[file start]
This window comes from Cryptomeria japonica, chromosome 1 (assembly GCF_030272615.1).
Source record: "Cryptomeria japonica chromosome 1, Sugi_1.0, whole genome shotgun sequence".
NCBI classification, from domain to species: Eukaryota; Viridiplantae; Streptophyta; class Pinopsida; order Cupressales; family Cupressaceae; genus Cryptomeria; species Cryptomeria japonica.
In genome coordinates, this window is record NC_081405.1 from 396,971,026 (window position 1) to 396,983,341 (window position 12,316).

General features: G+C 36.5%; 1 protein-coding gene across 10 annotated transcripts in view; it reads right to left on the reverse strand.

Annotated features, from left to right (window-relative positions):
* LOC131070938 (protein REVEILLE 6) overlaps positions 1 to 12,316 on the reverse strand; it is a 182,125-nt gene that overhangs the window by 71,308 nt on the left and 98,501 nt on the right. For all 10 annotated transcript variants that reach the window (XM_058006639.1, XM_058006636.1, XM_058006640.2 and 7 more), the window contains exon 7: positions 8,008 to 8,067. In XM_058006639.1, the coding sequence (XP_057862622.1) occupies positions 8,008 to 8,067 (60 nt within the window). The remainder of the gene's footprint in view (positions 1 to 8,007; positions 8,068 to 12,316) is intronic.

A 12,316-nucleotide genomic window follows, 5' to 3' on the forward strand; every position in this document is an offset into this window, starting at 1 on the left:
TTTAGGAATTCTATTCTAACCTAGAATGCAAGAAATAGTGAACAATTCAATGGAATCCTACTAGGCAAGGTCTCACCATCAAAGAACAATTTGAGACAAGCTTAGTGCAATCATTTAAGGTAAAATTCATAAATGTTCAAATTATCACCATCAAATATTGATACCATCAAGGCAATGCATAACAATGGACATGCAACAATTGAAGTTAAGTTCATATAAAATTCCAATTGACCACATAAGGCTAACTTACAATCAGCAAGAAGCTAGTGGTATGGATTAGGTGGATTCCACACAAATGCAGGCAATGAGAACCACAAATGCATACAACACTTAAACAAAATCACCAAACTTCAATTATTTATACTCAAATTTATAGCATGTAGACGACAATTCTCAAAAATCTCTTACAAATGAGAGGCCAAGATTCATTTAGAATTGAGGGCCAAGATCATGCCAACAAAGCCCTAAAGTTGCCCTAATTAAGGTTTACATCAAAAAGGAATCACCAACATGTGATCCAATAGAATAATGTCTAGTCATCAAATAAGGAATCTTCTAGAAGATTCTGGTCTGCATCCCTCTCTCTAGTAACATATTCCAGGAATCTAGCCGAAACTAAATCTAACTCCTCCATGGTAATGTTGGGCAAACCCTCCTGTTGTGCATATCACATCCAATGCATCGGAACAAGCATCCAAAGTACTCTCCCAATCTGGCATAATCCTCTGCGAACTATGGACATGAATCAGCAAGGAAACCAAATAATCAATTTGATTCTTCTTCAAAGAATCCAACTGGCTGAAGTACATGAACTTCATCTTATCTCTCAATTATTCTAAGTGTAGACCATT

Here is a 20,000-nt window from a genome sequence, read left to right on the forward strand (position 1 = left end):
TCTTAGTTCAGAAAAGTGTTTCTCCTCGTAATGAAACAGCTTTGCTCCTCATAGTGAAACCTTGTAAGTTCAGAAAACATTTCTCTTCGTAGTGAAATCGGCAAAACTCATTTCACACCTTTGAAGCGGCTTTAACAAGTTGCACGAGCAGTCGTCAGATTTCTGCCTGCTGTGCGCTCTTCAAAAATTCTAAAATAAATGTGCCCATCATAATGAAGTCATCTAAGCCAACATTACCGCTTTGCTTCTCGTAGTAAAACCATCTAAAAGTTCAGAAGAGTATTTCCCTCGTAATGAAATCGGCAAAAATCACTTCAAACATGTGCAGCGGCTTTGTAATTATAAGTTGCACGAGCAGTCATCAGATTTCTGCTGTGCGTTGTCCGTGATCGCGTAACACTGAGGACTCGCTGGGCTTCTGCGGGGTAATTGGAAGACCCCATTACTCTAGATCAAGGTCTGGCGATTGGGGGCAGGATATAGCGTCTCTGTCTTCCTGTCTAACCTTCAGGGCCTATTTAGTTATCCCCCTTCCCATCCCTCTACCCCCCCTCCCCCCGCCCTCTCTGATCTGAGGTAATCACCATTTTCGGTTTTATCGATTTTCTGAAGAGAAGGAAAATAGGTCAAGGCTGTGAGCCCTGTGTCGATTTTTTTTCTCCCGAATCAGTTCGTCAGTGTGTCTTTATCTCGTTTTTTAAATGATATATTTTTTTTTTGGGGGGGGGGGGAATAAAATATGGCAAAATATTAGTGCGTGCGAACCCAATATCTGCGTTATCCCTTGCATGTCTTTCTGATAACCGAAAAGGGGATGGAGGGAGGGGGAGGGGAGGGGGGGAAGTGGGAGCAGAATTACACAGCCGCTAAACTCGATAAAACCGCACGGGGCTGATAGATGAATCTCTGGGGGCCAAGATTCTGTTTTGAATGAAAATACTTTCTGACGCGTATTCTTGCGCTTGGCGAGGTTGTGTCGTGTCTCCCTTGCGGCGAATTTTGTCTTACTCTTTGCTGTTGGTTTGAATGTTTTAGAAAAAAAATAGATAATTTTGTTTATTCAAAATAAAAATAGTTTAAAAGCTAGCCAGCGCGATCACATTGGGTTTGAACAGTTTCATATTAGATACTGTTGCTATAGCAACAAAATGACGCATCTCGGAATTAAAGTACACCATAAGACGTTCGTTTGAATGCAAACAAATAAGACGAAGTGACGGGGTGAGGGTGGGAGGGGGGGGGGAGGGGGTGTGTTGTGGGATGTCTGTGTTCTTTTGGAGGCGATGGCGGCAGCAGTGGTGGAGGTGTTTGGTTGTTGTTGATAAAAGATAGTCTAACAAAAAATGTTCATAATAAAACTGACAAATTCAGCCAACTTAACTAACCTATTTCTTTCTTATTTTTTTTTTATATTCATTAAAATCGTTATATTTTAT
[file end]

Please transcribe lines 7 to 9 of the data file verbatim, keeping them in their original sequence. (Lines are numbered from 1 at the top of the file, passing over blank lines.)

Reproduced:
* LOC131070938 (protein REVEILLE 6) overlaps positions 1 to 12,316 on the reverse strand; it is a 182,125-nt gene that overhangs the window by 71,308 nt on the left and 98,501 nt on the right. For all 10 annotated transcript variants that reach the window (XM_058006639.1, XM_058006636.1, XM_058006640.2 and 7 more), the window contains exon 7: positions 8,008 to 8,067. In XM_058006639.1, the coding sequence (XP_057862622.1) occupies positions 8,008 to 8,067 (60 nt within the window). The remainder of the gene's footprint in view (positions 1 to 8,007; positions 8,068 to 12,316) is intronic.

A 12,316-nucleotide genomic window follows, 5' to 3' on the forward strand; every position in this document is an offset into this window, starting at 1 on the left:
TTTAGGAATTCTATTCTAACCTAGAATGCAAGAAATAGTGAACAATTCAATGGAATCCTACTAGGCAAGGTCTCACCATCAAAGAACAATTTGAGACAAGCTTAGTGCAATCATTTAAGGTAAAATTCATAAATGTTCAAATTATCACCATCAAATATTGATACCATCAAGGCAATGCATAACAATGGACATGCAACAATTGAAGTTAAGTTCATATAAAATTCCAATTGACCACATAAGGCTAACTTACAATCAGCAAGAAGCTAGTGGTATGGATTAGGTGGATTCCACACAAATGCAGGCAATGAGAACCACAAATGCATACAACACTTAAACAAAATCACCAAACTTCAATTATTTATACTCAAATTTATAGCATGTAGACGACAATTCTCAAAAATCTCTTACAAATGAGAGGCCAAGATTCATTTAGAATTGAGGGCCAAGATCATGCCAACAAAGCCCTAAAGTTGCCCTAATTAAGGTTTACATCAAAAAGGAATCACCAACATGTGATCCAATAGAATAATGTCTAGTCATCAAATAAGGAATCTTCTAGAAGATTCTGGTCTGCATCCCTCTCTCTAGTAACATATTCCAGGAATCTAGCCGAAACTAAATCTAACTCCTCCATGGTAATGTTGGGCAAACCCTCCTGTTGTGCATATCACATCCAATGCATCGGAACAAGCATCCAAAGTACTCTCCCAATCTGGCATAATCCTCTGCGAACTATGGACATGAATCAGCAAGGAAACCAAATAATCAATTTGATTCTTCTTCAAAGAATCCAACTGGCTGAAGTACATGAACTTCATCTTATCTCTCAATTATTCTAAGTGTAGACCATT